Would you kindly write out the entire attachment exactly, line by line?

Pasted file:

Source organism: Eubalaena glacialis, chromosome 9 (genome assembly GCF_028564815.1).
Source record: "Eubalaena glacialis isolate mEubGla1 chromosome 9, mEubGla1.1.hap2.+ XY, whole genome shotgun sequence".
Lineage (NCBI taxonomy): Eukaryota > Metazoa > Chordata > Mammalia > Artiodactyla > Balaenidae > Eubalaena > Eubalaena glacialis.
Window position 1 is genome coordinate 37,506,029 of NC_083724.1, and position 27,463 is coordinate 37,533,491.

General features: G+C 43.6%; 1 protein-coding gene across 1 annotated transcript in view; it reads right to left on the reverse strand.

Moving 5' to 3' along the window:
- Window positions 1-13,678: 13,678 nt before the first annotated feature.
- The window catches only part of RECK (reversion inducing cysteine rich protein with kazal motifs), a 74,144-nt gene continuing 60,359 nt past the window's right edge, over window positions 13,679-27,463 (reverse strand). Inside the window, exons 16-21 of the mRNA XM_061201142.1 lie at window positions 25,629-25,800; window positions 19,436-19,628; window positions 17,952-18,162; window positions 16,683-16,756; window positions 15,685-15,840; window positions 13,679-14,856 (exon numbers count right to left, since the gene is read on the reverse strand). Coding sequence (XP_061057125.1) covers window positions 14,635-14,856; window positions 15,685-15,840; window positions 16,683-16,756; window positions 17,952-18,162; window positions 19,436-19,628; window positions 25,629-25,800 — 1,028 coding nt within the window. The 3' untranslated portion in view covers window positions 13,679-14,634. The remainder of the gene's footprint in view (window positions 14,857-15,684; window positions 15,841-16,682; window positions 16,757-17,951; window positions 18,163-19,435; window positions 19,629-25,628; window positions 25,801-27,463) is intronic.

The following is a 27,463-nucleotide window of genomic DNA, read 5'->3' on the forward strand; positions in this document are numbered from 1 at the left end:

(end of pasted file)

Source organism: Eubalaena glacialis, chromosome 9 (genome assembly GCF_028564815.1).
Source record: "Eubalaena glacialis isolate mEubGla1 chromosome 9, mEubGla1.1.hap2.+ XY, whole genome shotgun sequence".
Lineage (NCBI taxonomy): Eukaryota > Metazoa > Chordata > Mammalia > Artiodactyla > Balaenidae > Eubalaena > Eubalaena glacialis.
Window position 1 is genome coordinate 37,506,029 of NC_083724.1, and position 27,463 is coordinate 37,533,491.

General features: G+C 43.6%; 1 protein-coding gene across 1 annotated transcript in view; it reads right to left on the reverse strand.

Moving 5' to 3' along the window:
- Window positions 1-13,678: 13,678 nt before the first annotated feature.
- The window catches only part of RECK (reversion inducing cysteine rich protein with kazal motifs), a 74,144-nt gene continuing 60,359 nt past the window's right edge, over window positions 13,679-27,463 (reverse strand). Inside the window, exons 16-21 of the mRNA XM_061201142.1 lie at window positions 25,629-25,800; window positions 19,436-19,628; window positions 17,952-18,162; window positions 16,683-16,756; window positions 15,685-15,840; window positions 13,679-14,856 (exon numbers count right to left, since the gene is read on the reverse strand). Coding sequence (XP_061057125.1) covers window positions 14,635-14,856; window positions 15,685-15,840; window positions 16,683-16,756; window positions 17,952-18,162; window positions 19,436-19,628; window positions 25,629-25,800 — 1,028 coding nt within the window. The 3' untranslated portion in view covers window positions 13,679-14,634. The remainder of the gene's footprint in view (window positions 14,857-15,684; window positions 15,841-16,682; window positions 16,757-17,951; window positions 18,163-19,435; window positions 19,629-25,628; window positions 25,801-27,463) is intronic.

The following is a 27,463-nucleotide window of genomic DNA, read 5'->3' on the forward strand; positions in this document are numbered from 1 at the left end: